Monday, January 28, 2013

Three Features That Every Game Should Have But Don't

Feature One: Fully Customizable Controls

How many times have you played a game and found yourself wishing that a button on the controller did something other than what it was assigned by the developers? Ya, we all have. And that's when you check the control options to see what default control schemes they have available to use. Many times, there's one that is exactly what you were hoping for. Many other times, however, there is not. And in my experience, the  latter scenario happens as many times as does the former, if not more. So I pose a question: Why no custom controls? I'd say 5% of the games released allow the user to map the controls as they see fit (this percentage is definitely higher for PC games than it is for console games but I am talking about console games here) and all I can think is why? In what way does it harm anyone to allow the user to map the controls exactly as they would have them? If you ask me, it's nothing but positive outcomes ahead if they just start implementing this change.

For me personally, many hack n slash games could have been much more enjoyable had they allowed me to remap the controls so that blocking/dodging worked similarly to Ninja Gaiden. It's just the best, most intuitive block/dodge system in the genre and I really think every other hack n slash could have benefited from allowing its use. Ninja Blade was probably the worst example of this as it was like Ninja Gaiden....except the exact opposite (R trigger instead of L). There were different control configurations but none that allowed you to change the block from R to L.

Another very recent example was the Metal Gear Rising Demo. I LOVED it, but I really wish they would have let the user map the controls to their exact preferred specifications. Hopefully the full game allows it (doubtful). I say doubtful because PlatinumGames developed my second favourite hack n slash game of all time (Bayonetta) and that game did not allow you to remap the controls either. I REALLY wish it did because the dodge was R instead of L in that game as well, although fortunately it did not work in the same way that Ninja Gaiden and Ninja Blade do (using the control stick and the trigger at the same time to dodge) and as such it was not nearly the hassle it was for me as was the system in Ninja Blade (by the way, had Ninja Blade actually been a competent hack n slash game I would have kept playing it, R trigger dodging be damned- so don't say I should just adapt; I can and do but really, why should we have to?)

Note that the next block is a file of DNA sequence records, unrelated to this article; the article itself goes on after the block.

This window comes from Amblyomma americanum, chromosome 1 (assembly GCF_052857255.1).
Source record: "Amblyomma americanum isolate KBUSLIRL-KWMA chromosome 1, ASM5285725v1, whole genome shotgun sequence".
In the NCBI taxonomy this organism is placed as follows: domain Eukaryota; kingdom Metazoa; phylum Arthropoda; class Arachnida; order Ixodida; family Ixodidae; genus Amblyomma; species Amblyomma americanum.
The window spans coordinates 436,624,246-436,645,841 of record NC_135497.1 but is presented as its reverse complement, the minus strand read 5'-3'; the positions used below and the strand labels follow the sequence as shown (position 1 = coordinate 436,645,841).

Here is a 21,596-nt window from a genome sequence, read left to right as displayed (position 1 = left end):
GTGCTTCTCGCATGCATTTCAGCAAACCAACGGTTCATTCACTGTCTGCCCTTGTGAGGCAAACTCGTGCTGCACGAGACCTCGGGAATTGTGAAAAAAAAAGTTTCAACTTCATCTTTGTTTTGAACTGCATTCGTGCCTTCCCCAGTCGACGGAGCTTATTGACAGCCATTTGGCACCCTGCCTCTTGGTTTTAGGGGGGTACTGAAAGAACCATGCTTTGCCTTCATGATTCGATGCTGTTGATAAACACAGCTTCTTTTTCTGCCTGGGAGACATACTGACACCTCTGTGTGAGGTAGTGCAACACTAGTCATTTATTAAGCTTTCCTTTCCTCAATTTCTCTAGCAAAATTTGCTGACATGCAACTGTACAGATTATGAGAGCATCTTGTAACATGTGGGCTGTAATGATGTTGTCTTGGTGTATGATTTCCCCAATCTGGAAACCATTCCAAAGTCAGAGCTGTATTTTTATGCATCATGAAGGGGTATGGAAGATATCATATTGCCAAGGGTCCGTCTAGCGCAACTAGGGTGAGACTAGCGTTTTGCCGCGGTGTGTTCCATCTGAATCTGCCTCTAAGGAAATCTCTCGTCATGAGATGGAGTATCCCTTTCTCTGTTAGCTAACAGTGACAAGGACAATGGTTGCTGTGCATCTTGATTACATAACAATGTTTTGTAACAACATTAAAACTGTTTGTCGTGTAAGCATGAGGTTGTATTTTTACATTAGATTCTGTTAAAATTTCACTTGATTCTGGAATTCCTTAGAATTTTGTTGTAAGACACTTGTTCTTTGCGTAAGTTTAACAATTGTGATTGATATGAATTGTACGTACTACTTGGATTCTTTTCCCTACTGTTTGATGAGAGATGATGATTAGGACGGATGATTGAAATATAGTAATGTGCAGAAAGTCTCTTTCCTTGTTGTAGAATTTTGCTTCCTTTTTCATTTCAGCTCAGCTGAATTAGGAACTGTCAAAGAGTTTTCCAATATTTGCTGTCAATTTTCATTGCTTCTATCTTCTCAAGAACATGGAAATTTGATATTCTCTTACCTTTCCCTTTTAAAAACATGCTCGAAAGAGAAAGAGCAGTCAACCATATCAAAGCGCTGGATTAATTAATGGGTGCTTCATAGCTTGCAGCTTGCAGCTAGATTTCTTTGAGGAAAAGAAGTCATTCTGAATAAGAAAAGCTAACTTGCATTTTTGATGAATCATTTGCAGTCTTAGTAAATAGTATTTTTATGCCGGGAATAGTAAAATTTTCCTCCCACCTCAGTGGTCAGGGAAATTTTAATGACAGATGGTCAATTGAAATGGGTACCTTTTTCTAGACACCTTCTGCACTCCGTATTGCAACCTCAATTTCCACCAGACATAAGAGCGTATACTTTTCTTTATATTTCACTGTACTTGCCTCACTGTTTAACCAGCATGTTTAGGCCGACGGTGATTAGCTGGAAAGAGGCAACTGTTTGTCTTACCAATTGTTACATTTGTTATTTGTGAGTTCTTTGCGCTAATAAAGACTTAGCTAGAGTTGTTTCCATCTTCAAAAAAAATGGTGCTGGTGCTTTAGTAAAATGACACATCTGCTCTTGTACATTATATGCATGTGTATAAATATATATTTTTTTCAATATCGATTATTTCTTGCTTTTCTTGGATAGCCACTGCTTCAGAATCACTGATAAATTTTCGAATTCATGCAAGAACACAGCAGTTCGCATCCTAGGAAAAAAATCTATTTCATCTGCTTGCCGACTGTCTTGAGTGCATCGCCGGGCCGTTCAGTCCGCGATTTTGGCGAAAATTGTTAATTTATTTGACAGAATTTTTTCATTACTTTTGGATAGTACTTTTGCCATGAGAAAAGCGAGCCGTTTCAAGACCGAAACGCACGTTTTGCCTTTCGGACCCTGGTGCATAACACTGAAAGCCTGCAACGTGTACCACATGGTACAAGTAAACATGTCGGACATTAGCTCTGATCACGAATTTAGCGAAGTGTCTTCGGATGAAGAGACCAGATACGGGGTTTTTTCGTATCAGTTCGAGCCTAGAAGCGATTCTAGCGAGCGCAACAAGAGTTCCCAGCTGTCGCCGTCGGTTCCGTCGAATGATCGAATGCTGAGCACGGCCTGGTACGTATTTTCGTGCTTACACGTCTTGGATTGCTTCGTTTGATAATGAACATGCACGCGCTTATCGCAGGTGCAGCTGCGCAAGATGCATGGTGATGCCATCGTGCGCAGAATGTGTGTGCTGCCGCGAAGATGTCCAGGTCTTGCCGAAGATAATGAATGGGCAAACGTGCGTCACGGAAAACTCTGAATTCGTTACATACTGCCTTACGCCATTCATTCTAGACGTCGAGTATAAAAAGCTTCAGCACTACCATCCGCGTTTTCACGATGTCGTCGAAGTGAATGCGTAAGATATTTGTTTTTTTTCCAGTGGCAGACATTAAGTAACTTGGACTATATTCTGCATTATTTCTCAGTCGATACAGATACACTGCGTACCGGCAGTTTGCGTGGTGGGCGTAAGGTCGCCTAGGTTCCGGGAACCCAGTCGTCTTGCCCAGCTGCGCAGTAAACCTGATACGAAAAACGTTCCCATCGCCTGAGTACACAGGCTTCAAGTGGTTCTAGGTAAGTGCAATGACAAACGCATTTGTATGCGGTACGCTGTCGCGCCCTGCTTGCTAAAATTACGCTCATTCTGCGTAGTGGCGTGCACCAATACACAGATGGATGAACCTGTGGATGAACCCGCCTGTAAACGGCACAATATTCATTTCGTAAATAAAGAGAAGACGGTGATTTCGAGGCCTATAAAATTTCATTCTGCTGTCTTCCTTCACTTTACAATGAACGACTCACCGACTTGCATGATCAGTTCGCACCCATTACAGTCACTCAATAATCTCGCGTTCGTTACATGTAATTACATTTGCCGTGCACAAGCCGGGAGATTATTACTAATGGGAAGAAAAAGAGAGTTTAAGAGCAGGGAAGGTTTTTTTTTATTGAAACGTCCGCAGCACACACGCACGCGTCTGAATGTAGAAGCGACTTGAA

Feature Two: Quick Saves

Many handheld games (especially Nintendo ones) allow you to save your game at any time and resume at your discretion, exactly where you left off. This is a great feature, especially for portable gaming, because you quite often have to stop playing at a moment's notice and a quick save allows you to play without fear of losing your progress because you ran out of time. fantastic, right? Well, this begs the question why don't all games allow this? Well, you might say, if they implemented this in all games couldn't people abuse the feature like they do save states in emulator programs? Could they not just save every few seconds in a really hard game and guarantee victory? 

Good thinking, but no. See, for those unfamiliar with portable gaming, quick saves are temporary- they are erased upon resumption of the game, so you cannot abuse them/cheat. (By the way, quick saves aren't even utilized in the majority of portable games, which is even worse than it is for console games). 

Now, you might think but if you're playing on a console, you have lots of time to play, and there are always autosaves at checkpoints and such, so who cares? And to you I would ask if you've ever kept playing when you really shouldn't be just so that you could get to the next save point in order to avoid losing your progress. I am willing to bet you have. I am also willing to be that you have also turned a game off and lost progress because you really had to leave. Well, why should either of those scenarios ever occur? Answer: They shouldn't. There are no downsides to implementing quick saves. every single game ever made should have them as a feature (well, unless it's a game that implements manual saving at any point).